The original meaning of Utopia was other place, or no place.  It gradually adopted the meaning of a perfectly ordered society/world.  Plato theorized such a world in “The Republic.”  Thomas More fantasized about such a place in his book “Utopia.”  It is agreed by those most familiar with More’s writings that he was more or less satirizing, and was likely playing off recent writings by Amerigo Vespucci about the far off land he had mapped (what was later to become – in part – the United States).

But others, apparently missing either the theoretic basis (Plato) or the satirization of a place that could not really even exist (More’s “Utopia), began writings and teachings proposing that we should develop world systems based on these unreachable places.  One was Karl Marx as he wrote his communist thoughts, they were based in some measure on trying to build a Utopia.  Adolf Hitler (and I know I will take heat for this one) wanted a Utopia in Germany by abolishing those he felt less fit to be a part of his society – you know the rest of that story.

There have been many failed attempts at creating utopia around the world.  Some with good motives, and others with very selfish reasons. 

On a recent news broadcast, I heard Larry Gatlin make the comment that, “…you can’t legislate a perfect world..”  That was such a great moment, as I have been reading and investigating this topic, to hear it so perfectly put.  That is exactly why Utopianism can’t work.  In our imperfect world, filled with imperfect and self-oriented people, at best, we can make a few things temporarily better for ourselves or others.  And at worst, we can rob one group to temporarily improve the context of another.

But for better or worse, many are still unknowingly utopianists.  Any attempt to create perfect order will always result in eventual imperfection.  One Utopian community serving as a typical model was the Brook Farm in Massachusetts, which failed because it could never become financially stable (in an imperfect world); ending in lawsuits between leading members over financial disputes.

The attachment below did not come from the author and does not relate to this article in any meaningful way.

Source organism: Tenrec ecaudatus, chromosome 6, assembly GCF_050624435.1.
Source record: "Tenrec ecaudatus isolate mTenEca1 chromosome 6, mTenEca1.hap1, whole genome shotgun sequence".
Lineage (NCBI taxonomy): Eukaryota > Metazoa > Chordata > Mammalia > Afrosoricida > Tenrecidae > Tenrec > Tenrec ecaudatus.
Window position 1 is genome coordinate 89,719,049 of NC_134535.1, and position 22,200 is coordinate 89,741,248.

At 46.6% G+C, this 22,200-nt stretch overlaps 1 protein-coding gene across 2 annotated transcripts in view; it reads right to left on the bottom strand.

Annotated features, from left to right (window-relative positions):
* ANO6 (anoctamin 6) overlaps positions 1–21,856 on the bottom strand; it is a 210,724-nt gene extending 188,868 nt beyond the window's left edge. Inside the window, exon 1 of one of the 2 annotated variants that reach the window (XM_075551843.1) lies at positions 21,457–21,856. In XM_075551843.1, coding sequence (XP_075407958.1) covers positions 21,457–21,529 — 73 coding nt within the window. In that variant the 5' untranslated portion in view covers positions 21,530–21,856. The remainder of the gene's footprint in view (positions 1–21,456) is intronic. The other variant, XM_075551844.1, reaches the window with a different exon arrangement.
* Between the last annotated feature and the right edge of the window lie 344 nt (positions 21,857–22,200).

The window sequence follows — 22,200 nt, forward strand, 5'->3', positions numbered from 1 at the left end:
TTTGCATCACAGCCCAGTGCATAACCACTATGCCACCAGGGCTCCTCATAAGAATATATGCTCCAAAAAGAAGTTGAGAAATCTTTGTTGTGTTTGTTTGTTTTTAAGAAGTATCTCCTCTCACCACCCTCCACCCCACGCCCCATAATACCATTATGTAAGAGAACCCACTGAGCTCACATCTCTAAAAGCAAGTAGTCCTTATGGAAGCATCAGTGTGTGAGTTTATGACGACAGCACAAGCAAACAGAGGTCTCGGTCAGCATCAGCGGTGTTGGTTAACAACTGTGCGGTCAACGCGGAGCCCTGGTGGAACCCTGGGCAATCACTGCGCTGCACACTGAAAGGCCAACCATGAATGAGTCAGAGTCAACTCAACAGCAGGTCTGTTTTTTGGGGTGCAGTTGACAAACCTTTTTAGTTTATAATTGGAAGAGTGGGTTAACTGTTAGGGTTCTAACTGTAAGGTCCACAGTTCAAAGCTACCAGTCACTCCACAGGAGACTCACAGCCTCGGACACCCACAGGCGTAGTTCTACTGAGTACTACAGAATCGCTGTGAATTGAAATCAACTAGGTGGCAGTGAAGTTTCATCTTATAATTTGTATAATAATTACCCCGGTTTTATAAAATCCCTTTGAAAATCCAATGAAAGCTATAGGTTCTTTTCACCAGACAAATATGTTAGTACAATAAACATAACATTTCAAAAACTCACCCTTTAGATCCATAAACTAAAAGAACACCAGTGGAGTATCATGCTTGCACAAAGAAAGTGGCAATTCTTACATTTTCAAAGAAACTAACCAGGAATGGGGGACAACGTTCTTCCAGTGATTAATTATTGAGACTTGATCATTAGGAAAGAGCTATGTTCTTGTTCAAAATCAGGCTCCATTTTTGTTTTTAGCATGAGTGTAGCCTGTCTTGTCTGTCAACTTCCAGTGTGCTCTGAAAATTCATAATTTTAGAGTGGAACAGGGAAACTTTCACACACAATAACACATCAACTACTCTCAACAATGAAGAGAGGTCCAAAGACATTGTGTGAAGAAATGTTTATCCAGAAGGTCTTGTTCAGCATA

Virtually every attempt at utopia has failed in all of recorded history.  Yet we unknowingly continue in our attempts to build modern utopias.  I don’t intend for this to be a political article, but the Affordable Health Care Act is an example at such an attempt.  The idea of taking a good medical system with flaws, and believing somehow that it can be transformed to something perfect is implausible. 

Government measures to attempt to lock away those who are imperfect (somehow taking away the perfect order in our society) seems to be an attempt at utopianism.  There is the belief that somehow we can add enough laws and enforcement, security systems, antibiotics, other drugs to extend lives, safety features in vehicles, automatic safety contrivances, and so many other things…… that someday, we will “evolve” into a perfectly ordered society.

What is the answer?  Is it to cease making better medicines, forget about safety and security, let all of the prisoners go free…??  Certainly not. 

Utopianism is such an important topic because we must become aware that we are perhaps striving to reach the unattainable.  We will never have a perfectly ordered and perfectly safe society.  So I don’t propose the answer to utopianism.  I propose that we intelligently and thoughtfully discuss what we are trying to accomplish in the world; and realize that we can’t create perfection.

We need to look at history, look at the origins of utopian thought, and understand that so many of us are (mostly unwittingly) still trying to achieve that unattainable.

I look forward to your thoughts and comments.  I know many will disagree, and I don’t intend to debate the topic.  What I hope for is an array of thoughts from differing perspectives.